Mian Anjum Nisar says no benefit of macroeconomic stability at cost of halt in industrial growth

ISLAMABAD, APR 30 /DNA/ – As the country has registered a current account surplus of $654 million in March 2023 first time after Nov 2020 the Federation of Pakistan Chambers of Commerce & Industry’s Businessmen Panel (BMP) has warned the authorities that drop in Current Account Deficit (CAD) at cost of industrial growth has no benefit, as the current account deficit reduction should be based on growth in exports, resulting into expansion in industrial production as well as employment generation.

FPCCI former president and Businessmen Panel (BMP) chairman Mian Anjum Nisar noted that cumulatively current account deficit declined to $3.4 billion dollars Jul-Mar 2023 against a deficit of $13 billion of same period but this macroeconomic stability has been achieved at the cost of halt in industrial growth and import restrictions which is not acceptable. Unfortunately the present turnaround is largely due to the fall in imports that has accompanied by sharp slowdown in growth after the currency devaluation and gradual increase in interest rates, which sent shockwaves through the economy.

This transformation from deficit into surplus should have been due to recovery in exports and increase in remittances with the support from policies and administrative initiatives of the government but this is not the fact, unfortunately.

The fact is that the massive decline in imports has slowed down overall economic activities, ultimately hitting the GDP growth rate, he said adding the drop in current account deficit is a big achievement as a sign of macroeconomic stability but it is never beneficial for industrial growth-the real indicator of economic performance and development of a nation.

While this is certainly good news as it would reduce the pressure on the country’s dwindling foreign exchange reserves, yet the surplus for March has been achieved at the cost of four key deteriorating macroeconomic indicators: (i) due to severe exchange rate restrictions, necessitated because of low foreign exchange reserves, that include limitation on advance payments for imports against letters of credit, advance payments up to a certain amount per invoice for import of eligible items. There has been a steady decline in the large scale manufacturing index (LSMI) calculated at negative 5.56 percent Jul-Feb 2023, having a negative implications on exports, which declined in dollar terms from $23 billion in Jul-Mar 2022 to $21 billion in the comparable period of this year, leading to job losses with around 7 million job losses in the textile sector alone while growth rate has declined considerably and is projected at 0.5 percent for the entire year by the International Monetary Fund (IMF).

Mian Anjum Nisar argued that the current account surplus must have been based on growth in exports, resulting into growth in industrial production as well as employment generation. But unfortunately the present turnaround is largely due to the drop in imports, leading to an incisive slowdown in growth after unprecedented hike in markup rates in the past and rupee devaluation, which sent shockwaves through the economy. He said that the large decline in imports has been the real force behind the reduction in the deficit because exports and remittances are also down, he added. He observed that the surplus in balance of payment is definitely a positive omen for the government, which is struggling with slow economic growth and high inflation.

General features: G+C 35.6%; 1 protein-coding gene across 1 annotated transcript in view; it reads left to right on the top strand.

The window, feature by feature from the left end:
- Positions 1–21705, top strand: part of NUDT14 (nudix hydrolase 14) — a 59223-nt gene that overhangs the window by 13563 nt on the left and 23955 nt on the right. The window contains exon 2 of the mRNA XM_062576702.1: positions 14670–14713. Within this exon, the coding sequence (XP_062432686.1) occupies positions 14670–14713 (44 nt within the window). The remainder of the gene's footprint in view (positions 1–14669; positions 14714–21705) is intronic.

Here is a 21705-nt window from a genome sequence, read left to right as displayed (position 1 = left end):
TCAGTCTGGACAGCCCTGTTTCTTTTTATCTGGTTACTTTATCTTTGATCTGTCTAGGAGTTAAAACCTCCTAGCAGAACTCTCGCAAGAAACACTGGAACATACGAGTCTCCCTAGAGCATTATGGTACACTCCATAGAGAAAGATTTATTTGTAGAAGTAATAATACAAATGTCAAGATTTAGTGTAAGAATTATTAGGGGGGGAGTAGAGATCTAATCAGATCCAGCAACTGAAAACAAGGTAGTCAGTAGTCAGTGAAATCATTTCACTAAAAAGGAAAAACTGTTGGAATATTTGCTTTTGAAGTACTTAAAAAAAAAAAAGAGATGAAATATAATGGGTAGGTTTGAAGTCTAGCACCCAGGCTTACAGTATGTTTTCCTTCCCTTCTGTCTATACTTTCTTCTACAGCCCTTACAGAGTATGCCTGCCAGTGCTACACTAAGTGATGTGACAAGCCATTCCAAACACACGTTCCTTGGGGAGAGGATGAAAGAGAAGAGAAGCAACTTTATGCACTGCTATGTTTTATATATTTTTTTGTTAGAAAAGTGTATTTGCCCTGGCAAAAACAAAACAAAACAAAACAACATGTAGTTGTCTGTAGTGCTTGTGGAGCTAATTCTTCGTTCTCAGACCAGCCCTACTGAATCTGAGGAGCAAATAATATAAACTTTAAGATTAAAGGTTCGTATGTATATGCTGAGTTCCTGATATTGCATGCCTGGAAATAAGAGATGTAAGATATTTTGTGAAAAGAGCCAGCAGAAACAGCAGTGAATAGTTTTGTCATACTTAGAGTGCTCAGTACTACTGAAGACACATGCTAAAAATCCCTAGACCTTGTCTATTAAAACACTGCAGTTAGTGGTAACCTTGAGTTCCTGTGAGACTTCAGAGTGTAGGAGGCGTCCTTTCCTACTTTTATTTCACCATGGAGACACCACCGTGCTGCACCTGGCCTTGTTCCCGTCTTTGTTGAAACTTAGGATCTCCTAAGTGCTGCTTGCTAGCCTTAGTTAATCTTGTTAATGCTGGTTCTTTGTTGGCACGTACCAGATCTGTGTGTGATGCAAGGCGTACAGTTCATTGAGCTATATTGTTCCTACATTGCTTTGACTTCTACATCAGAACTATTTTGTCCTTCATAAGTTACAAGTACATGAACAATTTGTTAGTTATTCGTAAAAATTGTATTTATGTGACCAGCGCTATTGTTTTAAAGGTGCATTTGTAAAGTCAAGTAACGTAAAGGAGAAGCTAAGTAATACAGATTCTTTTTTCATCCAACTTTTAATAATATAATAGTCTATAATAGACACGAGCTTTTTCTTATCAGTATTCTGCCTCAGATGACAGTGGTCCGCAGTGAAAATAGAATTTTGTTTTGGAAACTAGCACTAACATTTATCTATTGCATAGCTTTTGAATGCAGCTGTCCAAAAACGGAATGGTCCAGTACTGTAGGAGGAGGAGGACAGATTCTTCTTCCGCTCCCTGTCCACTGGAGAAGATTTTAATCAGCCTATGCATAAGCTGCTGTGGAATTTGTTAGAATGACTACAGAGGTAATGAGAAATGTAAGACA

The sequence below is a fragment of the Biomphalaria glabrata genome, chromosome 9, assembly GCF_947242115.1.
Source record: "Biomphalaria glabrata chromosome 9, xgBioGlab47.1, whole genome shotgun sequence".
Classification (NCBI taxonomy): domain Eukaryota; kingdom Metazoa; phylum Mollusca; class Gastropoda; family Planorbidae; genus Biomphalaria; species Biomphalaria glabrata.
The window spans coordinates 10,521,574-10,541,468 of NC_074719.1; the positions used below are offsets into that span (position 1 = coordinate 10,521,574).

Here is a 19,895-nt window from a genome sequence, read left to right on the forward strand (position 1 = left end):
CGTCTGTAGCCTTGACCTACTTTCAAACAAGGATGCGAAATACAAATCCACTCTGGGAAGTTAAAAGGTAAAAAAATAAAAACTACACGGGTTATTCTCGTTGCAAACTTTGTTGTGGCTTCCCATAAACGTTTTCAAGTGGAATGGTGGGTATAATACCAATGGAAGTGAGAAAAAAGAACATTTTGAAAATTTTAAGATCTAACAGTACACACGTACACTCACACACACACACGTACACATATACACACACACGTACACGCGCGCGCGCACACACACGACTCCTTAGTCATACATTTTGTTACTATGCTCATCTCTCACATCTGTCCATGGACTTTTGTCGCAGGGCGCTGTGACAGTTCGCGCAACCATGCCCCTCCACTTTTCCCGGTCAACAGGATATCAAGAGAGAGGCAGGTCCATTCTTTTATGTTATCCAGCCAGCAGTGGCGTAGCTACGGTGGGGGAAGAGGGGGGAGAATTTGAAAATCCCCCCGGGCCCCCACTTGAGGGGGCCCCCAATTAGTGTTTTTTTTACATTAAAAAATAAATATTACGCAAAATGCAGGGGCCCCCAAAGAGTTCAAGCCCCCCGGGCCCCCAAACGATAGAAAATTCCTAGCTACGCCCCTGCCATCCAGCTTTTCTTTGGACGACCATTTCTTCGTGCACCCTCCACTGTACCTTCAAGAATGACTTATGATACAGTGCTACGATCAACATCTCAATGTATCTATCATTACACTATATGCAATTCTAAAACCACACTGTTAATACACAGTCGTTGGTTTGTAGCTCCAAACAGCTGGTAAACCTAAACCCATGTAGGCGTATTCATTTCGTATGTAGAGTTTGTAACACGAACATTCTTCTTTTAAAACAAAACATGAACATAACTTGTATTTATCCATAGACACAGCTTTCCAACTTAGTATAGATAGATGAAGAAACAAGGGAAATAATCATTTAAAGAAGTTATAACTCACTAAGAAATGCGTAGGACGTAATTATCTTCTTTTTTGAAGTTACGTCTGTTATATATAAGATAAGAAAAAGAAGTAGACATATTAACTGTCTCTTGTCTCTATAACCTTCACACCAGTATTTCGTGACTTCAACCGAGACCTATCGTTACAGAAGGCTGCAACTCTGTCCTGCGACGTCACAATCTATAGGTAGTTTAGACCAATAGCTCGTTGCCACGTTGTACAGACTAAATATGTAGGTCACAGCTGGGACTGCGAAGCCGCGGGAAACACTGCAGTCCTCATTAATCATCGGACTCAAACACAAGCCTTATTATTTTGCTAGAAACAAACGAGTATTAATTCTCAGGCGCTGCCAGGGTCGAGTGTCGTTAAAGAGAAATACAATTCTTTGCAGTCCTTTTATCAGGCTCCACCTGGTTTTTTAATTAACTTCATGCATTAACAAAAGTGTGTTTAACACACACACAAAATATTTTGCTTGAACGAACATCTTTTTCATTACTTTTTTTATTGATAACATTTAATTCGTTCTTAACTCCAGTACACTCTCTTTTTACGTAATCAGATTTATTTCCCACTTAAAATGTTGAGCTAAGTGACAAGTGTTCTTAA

However, despite massive decline in rupee’s value, the country’s exports have failed to record any visible improvement. The GDP growth continued to decline, indicating that government managed to ease current account deficit by chocking the economy.

The problem with the policies currently being implemented is two-fold: while the government is laying the entire blame for upward revision in utility rates to achieve full-cost recovery on the IMF’s prior condition for the ninth review yet it has made no effort to implement meaningful structural reforms that would usher in an era of efficiency in all those sectors that it operates and which are running at massive losses – reforms that have the capacity to give the general public some hope that the country is embarked on a program with the capacity to finally and conclusively resolve all prevailing economic issues.

The surplus may be pleasant news for multilateral lenders including the International Monetary Fund, since the dollar denominated loans are safer now. But, at the same time this has been achieved at the cost of a sharp slowdown in the economy that has caused millions of jobs.

FPCCI former President said that the government’s harsh import policy along with high cost of doing business due to continued hike in fuel rates and energy tariffs had almost halted the industrial production.

He said that for the first time during the decade, the growth in large-scale manufacturing was restricted in the last fiscal year after almost all major industries reporting decline in their output, raising concern over a deepening economic slowdown and a widening unemployment ratio.

He emphasized upon the need for continued process of institutional reforms, ensuring financial discipline with a view to consolidate the process of stabilizing economy. Structural transformations are required in all sectors, including agriculture, industry and services, to improve productivity and export competitiveness.


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